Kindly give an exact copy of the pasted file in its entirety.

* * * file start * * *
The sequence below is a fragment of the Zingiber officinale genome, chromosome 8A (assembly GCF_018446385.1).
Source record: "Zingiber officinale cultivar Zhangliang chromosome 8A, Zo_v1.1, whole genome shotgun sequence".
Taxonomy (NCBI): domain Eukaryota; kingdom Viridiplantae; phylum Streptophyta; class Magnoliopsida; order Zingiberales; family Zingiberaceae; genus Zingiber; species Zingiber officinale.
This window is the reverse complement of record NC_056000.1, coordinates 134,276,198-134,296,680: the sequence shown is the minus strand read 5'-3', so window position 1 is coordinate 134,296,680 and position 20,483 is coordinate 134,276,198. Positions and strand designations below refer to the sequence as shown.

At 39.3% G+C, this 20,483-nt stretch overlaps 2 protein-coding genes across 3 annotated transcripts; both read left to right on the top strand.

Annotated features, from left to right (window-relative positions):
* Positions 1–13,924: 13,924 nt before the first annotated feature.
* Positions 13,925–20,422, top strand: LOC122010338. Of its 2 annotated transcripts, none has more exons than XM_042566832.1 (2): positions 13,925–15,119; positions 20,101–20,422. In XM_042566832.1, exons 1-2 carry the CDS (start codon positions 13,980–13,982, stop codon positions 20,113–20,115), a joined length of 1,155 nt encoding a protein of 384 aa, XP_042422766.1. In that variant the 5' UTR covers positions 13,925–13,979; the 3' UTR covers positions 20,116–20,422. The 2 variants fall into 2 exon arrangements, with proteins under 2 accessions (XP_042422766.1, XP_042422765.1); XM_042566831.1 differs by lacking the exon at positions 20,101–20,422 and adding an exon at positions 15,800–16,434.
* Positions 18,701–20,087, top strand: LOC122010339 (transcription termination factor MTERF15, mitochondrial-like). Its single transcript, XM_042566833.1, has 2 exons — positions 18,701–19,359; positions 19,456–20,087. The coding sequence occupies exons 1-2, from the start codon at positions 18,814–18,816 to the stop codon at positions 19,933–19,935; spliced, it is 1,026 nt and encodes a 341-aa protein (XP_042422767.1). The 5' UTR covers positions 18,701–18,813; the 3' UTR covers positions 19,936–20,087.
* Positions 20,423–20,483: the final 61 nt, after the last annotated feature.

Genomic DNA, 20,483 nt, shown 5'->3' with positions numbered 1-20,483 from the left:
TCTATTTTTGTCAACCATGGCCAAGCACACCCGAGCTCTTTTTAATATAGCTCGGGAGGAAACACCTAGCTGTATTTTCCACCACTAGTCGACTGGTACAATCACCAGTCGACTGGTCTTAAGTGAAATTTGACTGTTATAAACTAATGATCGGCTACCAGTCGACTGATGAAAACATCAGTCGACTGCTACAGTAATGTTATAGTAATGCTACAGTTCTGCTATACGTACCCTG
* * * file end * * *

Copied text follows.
The sequence below is a fragment of the Zingiber officinale genome, chromosome 8A (assembly GCF_018446385.1).
Source record: "Zingiber officinale cultivar Zhangliang chromosome 8A, Zo_v1.1, whole genome shotgun sequence".
Taxonomy (NCBI): domain Eukaryota; kingdom Viridiplantae; phylum Streptophyta; class Magnoliopsida; order Zingiberales; family Zingiberaceae; genus Zingiber; species Zingiber officinale.
This window is the reverse complement of record NC_056000.1, coordinates 134,276,198-134,296,680: the sequence shown is the minus strand read 5'-3', so window position 1 is coordinate 134,296,680 and position 20,483 is coordinate 134,276,198. Positions and strand designations below refer to the sequence as shown.

At 39.3% G+C, this 20,483-nt stretch overlaps 2 protein-coding genes across 3 annotated transcripts; both read left to right on the top strand.

Annotated features, from left to right (window-relative positions):
* Positions 1–13,924: 13,924 nt before the first annotated feature.
* Positions 13,925–20,422, top strand: LOC122010338. Of its 2 annotated transcripts, none has more exons than XM_042566832.1 (2): positions 13,925–15,119; positions 20,101–20,422. In XM_042566832.1, exons 1-2 carry the CDS (start codon positions 13,980–13,982, stop codon positions 20,113–20,115), a joined length of 1,155 nt encoding a protein of 384 aa, XP_042422766.1. In that variant the 5' UTR covers positions 13,925–13,979; the 3' UTR covers positions 20,116–20,422. The 2 variants fall into 2 exon arrangements, with proteins under 2 accessions (XP_042422766.1, XP_042422765.1); XM_042566831.1 differs by lacking the exon at positions 20,101–20,422 and adding an exon at positions 15,800–16,434.
* Positions 18,701–20,087, top strand: LOC122010339 (transcription termination factor MTERF15, mitochondrial-like). Its single transcript, XM_042566833.1, has 2 exons — positions 18,701–19,359; positions 19,456–20,087. The coding sequence occupies exons 1-2, from the start codon at positions 18,814–18,816 to the stop codon at positions 19,933–19,935; spliced, it is 1,026 nt and encodes a 341-aa protein (XP_042422767.1). The 5' UTR covers positions 18,701–18,813; the 3' UTR covers positions 19,936–20,087.
* Positions 20,423–20,483: the final 61 nt, after the last annotated feature.

Genomic DNA, 20,483 nt, shown 5'->3' with positions numbered 1-20,483 from the left:
TCTATTTTTGTCAACCATGGCCAAGCACACCCGAGCTCTTTTTAATATAGCTCGGGAGGAAACACCTAGCTGTATTTTCCACCACTAGTCGACTGGTACAATCACCAGTCGACTGGTCTTAAGTGAAATTTGACTGTTATAAACTAATGATCGGCTACCAGTCGACTGATGAAAACATCAGTCGACTGCTACAGTAATGTTATAGTAATGCTACAGTTCTGCTATACGTACCCTG